I’ve used this personalization theory with business people around the world to great success. For example, a mortgage broker I worked with tested this approach in mailings, effectively doubling the number of phone calls from people pursuing a loan with the broker. And it’s not just effective at the office or with clients—the people you live with are going to respond to the sticky note model as well. (Try sticking one on the bathroom mirror and see what happens.)

Recently, the personalized sticky note has been put into digital form for use in email, to mixed results. It’s most effective in email when the two people have met, or know each other. It had only had modest effect in sales letters designed to make an immediate sale, when the reader didn’t know the author of the sales letter. Using the notes in sales letters designed for current clients and customers needs further testing.

The next time you need colleagues to comply with a request, or the next time you’re giving a potential client a portfolio to review, try leaving a sticky note. A small personal touch will go a long way toward getting the results you want.

TEACH YOUR CLIENTS THE DIFFERENCE BETWEEN PRICE AND COST

Posted on: September 18th, 2015
Author: Anthony Iannarino
Welcome Reader,

When I was a kid, I drove from Ohio to Los Angeles to spend a month there deciding where I would live and where I would work. I had a 1990 Chrysler Laser (it was new then!). That car required unleaded gas, providing me with two choices at most gas stations as I drove across the country. At some stations, I could get 91 octane gasoline. At other stations, especially in Texas and New Mexico, I could get only 87 octane. The 87 octane gas had a lower price, and it was cheaper.

Did you catch that? It had a lower price AND it was cheaper. Price and cost are different. And that difference is made up of value.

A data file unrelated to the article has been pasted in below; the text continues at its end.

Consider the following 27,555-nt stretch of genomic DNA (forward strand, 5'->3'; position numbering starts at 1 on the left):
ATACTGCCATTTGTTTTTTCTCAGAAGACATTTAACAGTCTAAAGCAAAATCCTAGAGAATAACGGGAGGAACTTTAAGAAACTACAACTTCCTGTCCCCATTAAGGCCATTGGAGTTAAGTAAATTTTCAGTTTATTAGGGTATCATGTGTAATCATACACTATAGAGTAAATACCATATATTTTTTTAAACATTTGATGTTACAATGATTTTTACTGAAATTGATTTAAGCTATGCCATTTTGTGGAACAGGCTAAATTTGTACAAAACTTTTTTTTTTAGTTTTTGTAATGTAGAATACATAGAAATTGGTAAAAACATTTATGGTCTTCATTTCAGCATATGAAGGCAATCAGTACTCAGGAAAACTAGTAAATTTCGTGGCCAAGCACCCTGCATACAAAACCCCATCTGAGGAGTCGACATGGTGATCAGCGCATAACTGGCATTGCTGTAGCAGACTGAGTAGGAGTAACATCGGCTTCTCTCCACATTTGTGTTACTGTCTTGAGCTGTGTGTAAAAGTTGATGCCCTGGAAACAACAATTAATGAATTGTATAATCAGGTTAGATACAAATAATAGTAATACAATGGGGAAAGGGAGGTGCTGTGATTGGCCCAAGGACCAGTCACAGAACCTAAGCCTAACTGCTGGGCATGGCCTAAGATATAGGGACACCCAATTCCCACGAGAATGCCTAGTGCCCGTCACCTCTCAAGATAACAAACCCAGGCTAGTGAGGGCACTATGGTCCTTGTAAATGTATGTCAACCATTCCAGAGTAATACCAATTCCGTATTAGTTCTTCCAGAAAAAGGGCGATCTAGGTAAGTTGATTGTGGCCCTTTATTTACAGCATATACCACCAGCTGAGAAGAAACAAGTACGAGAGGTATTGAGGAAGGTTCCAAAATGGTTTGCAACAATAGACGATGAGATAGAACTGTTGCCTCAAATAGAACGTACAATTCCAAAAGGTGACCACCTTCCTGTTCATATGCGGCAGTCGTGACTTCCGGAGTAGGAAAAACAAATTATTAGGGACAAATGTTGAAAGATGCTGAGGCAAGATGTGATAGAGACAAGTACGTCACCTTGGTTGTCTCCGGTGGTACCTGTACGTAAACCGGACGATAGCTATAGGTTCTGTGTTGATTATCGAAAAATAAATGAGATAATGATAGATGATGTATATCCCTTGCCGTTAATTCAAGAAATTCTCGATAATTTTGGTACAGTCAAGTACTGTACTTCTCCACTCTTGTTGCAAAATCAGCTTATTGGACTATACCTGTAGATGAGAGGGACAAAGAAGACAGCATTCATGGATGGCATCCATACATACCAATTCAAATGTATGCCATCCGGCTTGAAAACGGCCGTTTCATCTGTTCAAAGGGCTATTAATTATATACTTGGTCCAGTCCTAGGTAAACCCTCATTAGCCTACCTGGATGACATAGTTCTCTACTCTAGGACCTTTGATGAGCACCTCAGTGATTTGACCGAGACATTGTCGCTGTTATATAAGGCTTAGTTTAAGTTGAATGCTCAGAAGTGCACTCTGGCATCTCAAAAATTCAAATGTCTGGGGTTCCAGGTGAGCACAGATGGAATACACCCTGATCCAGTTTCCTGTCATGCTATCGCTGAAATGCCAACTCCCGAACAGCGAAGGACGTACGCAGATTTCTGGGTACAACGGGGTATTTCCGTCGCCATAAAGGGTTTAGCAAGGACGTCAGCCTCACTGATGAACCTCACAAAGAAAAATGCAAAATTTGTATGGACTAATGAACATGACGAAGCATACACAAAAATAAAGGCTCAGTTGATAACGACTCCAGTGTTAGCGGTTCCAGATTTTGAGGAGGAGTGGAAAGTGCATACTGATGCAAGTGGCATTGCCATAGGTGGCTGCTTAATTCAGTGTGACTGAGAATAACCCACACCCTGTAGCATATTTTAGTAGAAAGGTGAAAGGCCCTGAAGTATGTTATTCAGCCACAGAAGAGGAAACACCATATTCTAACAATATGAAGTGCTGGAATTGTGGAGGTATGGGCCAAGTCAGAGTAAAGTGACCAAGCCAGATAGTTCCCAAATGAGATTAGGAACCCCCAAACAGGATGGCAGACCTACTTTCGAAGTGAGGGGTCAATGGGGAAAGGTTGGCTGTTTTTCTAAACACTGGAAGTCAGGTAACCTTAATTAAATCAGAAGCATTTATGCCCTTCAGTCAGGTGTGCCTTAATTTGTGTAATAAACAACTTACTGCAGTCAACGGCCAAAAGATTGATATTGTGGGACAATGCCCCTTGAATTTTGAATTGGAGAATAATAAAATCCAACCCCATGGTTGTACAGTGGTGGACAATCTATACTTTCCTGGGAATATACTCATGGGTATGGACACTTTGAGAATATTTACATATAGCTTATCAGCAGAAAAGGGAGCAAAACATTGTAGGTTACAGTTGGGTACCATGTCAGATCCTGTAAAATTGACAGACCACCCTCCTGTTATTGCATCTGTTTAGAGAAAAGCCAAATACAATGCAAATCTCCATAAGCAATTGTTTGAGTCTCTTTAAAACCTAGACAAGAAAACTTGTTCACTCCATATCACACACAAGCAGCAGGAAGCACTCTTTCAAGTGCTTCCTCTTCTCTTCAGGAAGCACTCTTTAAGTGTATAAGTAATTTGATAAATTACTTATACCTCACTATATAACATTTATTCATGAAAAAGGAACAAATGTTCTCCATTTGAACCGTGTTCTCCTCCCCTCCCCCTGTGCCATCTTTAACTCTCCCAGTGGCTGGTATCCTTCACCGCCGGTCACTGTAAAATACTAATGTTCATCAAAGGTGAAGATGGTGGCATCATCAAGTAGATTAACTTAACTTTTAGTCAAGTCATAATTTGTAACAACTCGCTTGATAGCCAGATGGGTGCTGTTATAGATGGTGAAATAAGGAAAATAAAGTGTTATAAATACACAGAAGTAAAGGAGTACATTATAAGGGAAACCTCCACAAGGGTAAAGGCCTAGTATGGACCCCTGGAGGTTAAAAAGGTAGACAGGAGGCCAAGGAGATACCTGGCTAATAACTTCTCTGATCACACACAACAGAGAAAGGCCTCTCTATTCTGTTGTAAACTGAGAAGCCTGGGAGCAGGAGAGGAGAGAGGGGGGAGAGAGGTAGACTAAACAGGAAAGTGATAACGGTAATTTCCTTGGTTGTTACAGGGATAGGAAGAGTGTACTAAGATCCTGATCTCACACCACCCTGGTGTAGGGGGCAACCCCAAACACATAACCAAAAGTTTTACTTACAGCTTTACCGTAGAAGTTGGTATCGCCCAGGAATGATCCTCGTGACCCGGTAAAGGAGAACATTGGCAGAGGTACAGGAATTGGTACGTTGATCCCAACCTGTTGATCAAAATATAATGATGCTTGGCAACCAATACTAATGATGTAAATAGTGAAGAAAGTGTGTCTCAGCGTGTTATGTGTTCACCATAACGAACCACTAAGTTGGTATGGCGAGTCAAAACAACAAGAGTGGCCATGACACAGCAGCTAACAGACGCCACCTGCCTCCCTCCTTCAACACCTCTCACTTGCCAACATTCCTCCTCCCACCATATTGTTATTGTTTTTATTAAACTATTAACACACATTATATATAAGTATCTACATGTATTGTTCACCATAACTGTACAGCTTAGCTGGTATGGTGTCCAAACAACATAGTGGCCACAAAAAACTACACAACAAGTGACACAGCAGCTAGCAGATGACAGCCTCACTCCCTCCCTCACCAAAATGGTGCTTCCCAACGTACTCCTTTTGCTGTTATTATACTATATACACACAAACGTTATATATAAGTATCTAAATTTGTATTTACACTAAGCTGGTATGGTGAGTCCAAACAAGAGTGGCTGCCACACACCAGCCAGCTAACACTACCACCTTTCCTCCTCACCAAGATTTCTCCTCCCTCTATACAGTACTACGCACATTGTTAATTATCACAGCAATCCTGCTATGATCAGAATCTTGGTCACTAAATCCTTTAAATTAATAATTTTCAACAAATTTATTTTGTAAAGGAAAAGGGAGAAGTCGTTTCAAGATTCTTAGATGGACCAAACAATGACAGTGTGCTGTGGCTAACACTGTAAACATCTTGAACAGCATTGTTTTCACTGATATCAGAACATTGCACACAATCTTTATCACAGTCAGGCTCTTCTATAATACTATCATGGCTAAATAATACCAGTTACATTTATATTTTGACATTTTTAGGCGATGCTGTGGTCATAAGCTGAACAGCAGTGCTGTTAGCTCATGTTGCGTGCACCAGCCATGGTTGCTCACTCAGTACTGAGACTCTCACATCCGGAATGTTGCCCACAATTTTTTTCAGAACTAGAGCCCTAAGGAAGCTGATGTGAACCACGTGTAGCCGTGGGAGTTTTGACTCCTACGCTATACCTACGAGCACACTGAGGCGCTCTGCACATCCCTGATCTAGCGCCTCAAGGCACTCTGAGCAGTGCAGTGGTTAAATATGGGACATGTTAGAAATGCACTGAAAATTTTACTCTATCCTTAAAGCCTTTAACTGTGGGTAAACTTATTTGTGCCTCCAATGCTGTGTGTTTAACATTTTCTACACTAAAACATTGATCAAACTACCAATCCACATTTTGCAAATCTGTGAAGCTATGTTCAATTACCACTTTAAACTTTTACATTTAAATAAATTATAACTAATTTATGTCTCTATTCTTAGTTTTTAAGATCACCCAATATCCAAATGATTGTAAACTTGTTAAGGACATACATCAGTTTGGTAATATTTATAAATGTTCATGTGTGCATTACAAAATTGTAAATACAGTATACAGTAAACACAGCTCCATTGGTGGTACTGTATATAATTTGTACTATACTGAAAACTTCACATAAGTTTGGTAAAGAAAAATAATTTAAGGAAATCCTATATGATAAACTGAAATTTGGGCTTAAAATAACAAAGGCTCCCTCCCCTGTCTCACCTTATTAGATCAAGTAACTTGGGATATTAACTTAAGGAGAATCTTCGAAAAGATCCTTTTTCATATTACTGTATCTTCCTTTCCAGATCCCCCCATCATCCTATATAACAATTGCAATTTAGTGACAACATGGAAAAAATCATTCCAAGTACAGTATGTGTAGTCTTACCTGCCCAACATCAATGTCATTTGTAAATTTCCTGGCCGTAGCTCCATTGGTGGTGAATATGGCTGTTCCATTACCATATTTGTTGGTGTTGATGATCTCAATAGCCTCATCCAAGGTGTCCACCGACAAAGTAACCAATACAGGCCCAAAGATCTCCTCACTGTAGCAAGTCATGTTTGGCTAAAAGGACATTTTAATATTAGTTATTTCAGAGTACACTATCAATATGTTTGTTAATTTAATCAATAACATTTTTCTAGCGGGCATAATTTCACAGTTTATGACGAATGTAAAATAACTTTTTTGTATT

With the 91 octane gas, I got something like 360 miles from a tank of gas. With the 87 octane, I got less than 280 miles from a tank. For a few extra bucks when I filled up my tank, I got a massive increase in mileage. I didn’t have to stop as often to get gas, and when you are driving across the country, this is important.

Last week during a Level 4 Value Creation workshop I facilitated, I asked the participants to tell me one thing that they bought that was an absolute commodity. The first answer was “toilet paper.” That got a big laugh. I asked the participant, “So, all toilet paper is equal, and you buy the cheapest toilet paper every time.” He said, “No! It’s gotta work!” This brought an even bigger laugh, as people recognized that there are different levels of value on something that is perceived to be a commodity.

The next answer was “fuel.” But even this isn’t true. You will pay more for gasoline that is convenient to you when you need it. You will also spend more money with a gas station that provides you with the opportunity to buy a few of the things you need on your way home. You’ll pay way more for almost everything you buy inside the store at a gas station. You are paying for the value created by convenience.

Even when something is a commodity, you pay more for something that creates greater value.

You probably make decisions to spend less money on things that you believe to be commodities, things that aren’t important to you. And you may even spend too little on some things that really are important to you.

Your customers do the same thing. They are cheap, and their cheapness is costing them real money.

It is your job to teach them the difference between price and cost. You have to show them the greater value they receive by paying more (think compelling, differentiated value). You also have to show them what they pay by choosing a lower price (think risks and higher actual costs).

  • What greater value does your higher price create for your clients or customers? How does paying the higher price reduce their actual costs?


  • What higher costs do your clients pay by choosing the lower price? What are they losing? What are they putting at risk?